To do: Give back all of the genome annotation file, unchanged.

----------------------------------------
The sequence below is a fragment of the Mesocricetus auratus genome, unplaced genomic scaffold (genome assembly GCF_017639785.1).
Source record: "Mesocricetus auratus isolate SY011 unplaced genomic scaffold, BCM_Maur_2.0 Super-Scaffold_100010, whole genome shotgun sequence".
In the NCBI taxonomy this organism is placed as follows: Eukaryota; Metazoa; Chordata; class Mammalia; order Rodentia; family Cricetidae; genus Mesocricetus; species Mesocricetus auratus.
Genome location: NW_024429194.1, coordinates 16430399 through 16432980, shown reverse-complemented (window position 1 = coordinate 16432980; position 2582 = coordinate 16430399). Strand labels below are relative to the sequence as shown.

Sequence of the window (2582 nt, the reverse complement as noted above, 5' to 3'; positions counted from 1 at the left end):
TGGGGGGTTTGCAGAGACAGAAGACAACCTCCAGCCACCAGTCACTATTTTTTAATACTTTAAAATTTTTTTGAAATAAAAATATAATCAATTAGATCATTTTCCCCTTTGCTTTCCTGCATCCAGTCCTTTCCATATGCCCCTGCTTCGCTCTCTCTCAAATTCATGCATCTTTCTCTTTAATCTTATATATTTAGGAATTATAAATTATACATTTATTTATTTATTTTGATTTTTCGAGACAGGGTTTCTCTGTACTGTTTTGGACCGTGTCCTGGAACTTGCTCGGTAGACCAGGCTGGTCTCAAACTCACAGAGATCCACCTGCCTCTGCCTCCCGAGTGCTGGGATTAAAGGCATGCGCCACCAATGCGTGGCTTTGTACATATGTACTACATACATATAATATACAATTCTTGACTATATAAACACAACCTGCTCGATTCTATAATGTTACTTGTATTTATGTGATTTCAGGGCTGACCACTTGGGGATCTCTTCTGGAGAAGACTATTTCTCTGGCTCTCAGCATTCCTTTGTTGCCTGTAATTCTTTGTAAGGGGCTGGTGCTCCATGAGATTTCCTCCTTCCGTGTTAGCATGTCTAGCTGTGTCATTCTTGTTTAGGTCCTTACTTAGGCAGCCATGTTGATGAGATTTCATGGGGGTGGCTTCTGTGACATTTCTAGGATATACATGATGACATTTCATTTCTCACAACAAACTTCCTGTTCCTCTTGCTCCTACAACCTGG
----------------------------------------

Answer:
The sequence below is a fragment of the Mesocricetus auratus genome, unplaced genomic scaffold (genome assembly GCF_017639785.1).
Source record: "Mesocricetus auratus isolate SY011 unplaced genomic scaffold, BCM_Maur_2.0 Super-Scaffold_100010, whole genome shotgun sequence".
In the NCBI taxonomy this organism is placed as follows: Eukaryota; Metazoa; Chordata; class Mammalia; order Rodentia; family Cricetidae; genus Mesocricetus; species Mesocricetus auratus.
Genome location: NW_024429194.1, coordinates 16430399 through 16432980, shown reverse-complemented (window position 1 = coordinate 16432980; position 2582 = coordinate 16430399). Strand labels below are relative to the sequence as shown.

Sequence of the window (2582 nt, the reverse complement as noted above, 5' to 3'; positions counted from 1 at the left end):
TGGGGGGTTTGCAGAGACAGAAGACAACCTCCAGCCACCAGTCACTATTTTTTAATACTTTAAAATTTTTTTGAAATAAAAATATAATCAATTAGATCATTTTCCCCTTTGCTTTCCTGCATCCAGTCCTTTCCATATGCCCCTGCTTCGCTCTCTCTCAAATTCATGCATCTTTCTCTTTAATCTTATATATTTAGGAATTATAAATTATACATTTATTTATTTATTTTGATTTTTCGAGACAGGGTTTCTCTGTACTGTTTTGGACCGTGTCCTGGAACTTGCTCGGTAGACCAGGCTGGTCTCAAACTCACAGAGATCCACCTGCCTCTGCCTCCCGAGTGCTGGGATTAAAGGCATGCGCCACCAATGCGTGGCTTTGTACATATGTACTACATACATATAATATACAATTCTTGACTATATAAACACAACCTGCTCGATTCTATAATGTTACTTGTATTTATGTGATTTCAGGGCTGACCACTTGGGGATCTCTTCTGGAGAAGACTATTTCTCTGGCTCTCAGCATTCCTTTGTTGCCTGTAATTCTTTGTAAGGGGCTGGTGCTCCATGAGATTTCCTCCTTCCGTGTTAGCATGTCTAGCTGTGTCATTCTTGTTTAGGTCCTTACTTAGGCAGCCATGTTGATGAGATTTCATGGGGGTGGCTTCTGTGACATTTCTAGGATATACATGATGACATTTCATTTCTCACAACAAACTTCCTGTTCCTCTTGCTCCTACAACCTGG